iPad making operators think outside the box

June 9, 2012 - Openet

Just yesterday, there was an announcement by Openet that “Subscriber Initiated Provisioning” and “Service Pass” solutions would be applied to iPads, which could mean more subscriber-initiated provisioning of data access by volume of data usage or by duration.

This is just further evidence that some operators are willing to stray from contract-driven, long-term commitment mind-sets to a model of allowing consumers alternatives with data plans that flexibly meet on-the-fly demands without being wedged into traditional prepaid or postpaid categories.

The proliferation of new devices means technologically savvy but not so capital-rich or regimented users want to consume but without the stranglehold of long-term commitments.
With yesterday’s announcement, Openet's Subscriber Initiated Provisioning and Service Pass solutions are an example of how at least one North American operator (we’re not allowed to say who "on the record," but you can venture to guess) can roll out new mobile data plans not just on iPads, but really on any type of mobile device, whether a smartphone, wireless broadband dongle or USB key (e.g., Cricket Broadband available through Wal-Mart), if they partner wisely device-wise and retail-wise.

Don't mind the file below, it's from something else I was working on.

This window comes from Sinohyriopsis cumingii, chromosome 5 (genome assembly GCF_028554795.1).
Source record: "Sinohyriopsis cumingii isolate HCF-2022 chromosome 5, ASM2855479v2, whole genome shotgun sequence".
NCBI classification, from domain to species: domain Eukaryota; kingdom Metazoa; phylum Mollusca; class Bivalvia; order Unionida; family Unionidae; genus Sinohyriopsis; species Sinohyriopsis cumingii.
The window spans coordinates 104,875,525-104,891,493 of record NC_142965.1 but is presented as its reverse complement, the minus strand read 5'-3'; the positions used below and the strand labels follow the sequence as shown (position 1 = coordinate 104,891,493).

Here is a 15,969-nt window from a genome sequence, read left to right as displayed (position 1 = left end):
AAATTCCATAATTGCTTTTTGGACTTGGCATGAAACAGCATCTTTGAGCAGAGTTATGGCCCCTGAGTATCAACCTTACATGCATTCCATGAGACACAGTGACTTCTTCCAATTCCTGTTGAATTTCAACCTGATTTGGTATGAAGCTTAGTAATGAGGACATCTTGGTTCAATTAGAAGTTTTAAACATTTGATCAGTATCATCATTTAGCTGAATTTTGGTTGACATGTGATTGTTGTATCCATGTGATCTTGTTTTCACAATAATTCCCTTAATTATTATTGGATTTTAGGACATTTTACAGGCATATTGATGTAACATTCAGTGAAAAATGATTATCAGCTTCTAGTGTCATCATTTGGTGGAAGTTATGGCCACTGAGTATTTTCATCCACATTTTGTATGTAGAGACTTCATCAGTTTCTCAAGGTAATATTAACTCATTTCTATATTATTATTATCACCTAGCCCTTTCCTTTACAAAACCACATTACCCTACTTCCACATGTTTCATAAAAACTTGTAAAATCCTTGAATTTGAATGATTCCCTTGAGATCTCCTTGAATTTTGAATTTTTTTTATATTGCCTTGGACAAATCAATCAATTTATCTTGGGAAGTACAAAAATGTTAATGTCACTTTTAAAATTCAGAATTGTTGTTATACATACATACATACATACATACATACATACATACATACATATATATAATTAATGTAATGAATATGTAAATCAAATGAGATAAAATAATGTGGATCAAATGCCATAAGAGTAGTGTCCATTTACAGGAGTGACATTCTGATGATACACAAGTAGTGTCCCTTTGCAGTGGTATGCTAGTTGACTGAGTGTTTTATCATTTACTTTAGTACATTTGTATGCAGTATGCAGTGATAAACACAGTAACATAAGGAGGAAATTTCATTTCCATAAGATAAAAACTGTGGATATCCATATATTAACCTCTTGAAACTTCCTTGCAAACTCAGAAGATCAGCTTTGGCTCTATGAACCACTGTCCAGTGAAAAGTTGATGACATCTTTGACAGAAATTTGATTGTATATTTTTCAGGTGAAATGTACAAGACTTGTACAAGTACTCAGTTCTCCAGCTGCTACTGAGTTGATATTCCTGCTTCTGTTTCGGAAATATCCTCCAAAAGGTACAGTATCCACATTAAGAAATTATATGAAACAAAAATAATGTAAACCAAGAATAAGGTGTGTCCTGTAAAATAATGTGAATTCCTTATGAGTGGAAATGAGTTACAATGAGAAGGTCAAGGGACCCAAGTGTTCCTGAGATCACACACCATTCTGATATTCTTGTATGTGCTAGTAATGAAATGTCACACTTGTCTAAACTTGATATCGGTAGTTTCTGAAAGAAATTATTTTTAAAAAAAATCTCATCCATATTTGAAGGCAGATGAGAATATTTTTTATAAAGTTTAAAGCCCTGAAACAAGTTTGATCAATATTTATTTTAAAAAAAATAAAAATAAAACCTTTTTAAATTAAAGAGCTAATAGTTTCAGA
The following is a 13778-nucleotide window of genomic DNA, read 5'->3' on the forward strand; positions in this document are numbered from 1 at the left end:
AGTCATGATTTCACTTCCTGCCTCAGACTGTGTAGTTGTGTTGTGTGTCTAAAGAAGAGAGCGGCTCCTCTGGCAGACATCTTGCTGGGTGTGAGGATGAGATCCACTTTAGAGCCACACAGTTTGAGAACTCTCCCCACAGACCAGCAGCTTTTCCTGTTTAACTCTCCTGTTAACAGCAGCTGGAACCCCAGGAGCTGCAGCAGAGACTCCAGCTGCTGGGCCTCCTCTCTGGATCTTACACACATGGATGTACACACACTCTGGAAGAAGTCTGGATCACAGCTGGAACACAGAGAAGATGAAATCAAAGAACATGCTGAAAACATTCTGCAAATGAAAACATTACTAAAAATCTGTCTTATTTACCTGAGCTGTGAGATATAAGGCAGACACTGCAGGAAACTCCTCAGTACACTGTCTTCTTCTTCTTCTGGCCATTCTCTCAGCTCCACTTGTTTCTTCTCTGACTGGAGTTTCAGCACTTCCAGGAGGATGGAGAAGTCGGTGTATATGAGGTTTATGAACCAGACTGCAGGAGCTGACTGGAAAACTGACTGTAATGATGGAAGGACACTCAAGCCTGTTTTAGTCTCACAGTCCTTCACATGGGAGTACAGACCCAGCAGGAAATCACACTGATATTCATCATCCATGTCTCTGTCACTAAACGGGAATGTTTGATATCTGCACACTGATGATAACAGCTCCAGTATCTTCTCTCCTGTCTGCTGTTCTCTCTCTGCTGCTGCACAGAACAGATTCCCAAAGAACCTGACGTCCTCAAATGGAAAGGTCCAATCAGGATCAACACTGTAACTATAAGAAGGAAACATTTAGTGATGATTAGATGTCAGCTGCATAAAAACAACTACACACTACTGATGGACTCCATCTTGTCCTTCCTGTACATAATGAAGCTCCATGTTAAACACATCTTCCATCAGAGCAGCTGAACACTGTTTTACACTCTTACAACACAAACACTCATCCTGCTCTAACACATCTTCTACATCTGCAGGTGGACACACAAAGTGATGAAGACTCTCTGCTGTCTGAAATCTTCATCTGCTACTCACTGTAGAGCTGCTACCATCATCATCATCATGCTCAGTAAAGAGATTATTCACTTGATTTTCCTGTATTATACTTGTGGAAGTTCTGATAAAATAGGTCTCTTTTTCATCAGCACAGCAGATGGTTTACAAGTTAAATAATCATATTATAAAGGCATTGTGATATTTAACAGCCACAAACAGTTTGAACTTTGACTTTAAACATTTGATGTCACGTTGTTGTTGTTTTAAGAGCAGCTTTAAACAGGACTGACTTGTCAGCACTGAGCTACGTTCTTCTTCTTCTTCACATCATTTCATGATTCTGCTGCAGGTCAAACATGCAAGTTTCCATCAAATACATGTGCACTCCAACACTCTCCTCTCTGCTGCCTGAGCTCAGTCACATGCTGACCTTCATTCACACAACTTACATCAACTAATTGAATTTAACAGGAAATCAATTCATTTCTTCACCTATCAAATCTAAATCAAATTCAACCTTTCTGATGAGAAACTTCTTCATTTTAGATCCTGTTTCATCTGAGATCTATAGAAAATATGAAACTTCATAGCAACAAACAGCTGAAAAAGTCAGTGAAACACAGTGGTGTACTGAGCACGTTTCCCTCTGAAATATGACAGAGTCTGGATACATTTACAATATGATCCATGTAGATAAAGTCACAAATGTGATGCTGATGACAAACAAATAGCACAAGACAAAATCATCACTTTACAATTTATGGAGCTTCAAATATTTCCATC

By giving customers the flexibility to purchase data services in a variety of ways (e.g., by time period and volume of data or for specific services or applications ), operators can more readily excite consumers they otherwise might miss or lose. In much the same way that Dell sells notebooks with 3G cards to enable simplified activation for Netflix, operators may be realizing that they can take a hands-off approach and explore new business models with third parties that can further monetize new devices. This may be incentive for mobile operators to work with retailers and OTT players for content and devices that appeal not only to consumers, but enterprises as well.

“Right now, the market is somewhat horizontally ‘consumer focused,’ but we think that fleet management and other types of enterprise applications will make these types of models hot in the business space as well,” said Openet chief marketing officer Mike Manzo. “If operators can get devices onto their network without lot of heavy lifting for customer engagement, then there can be more of a hands-off approach in terms of interfacing with customers,” Manzo added, noting that over-the-air activation would lead to near-zero interaction once the components for connectivity are established directly with the operator.


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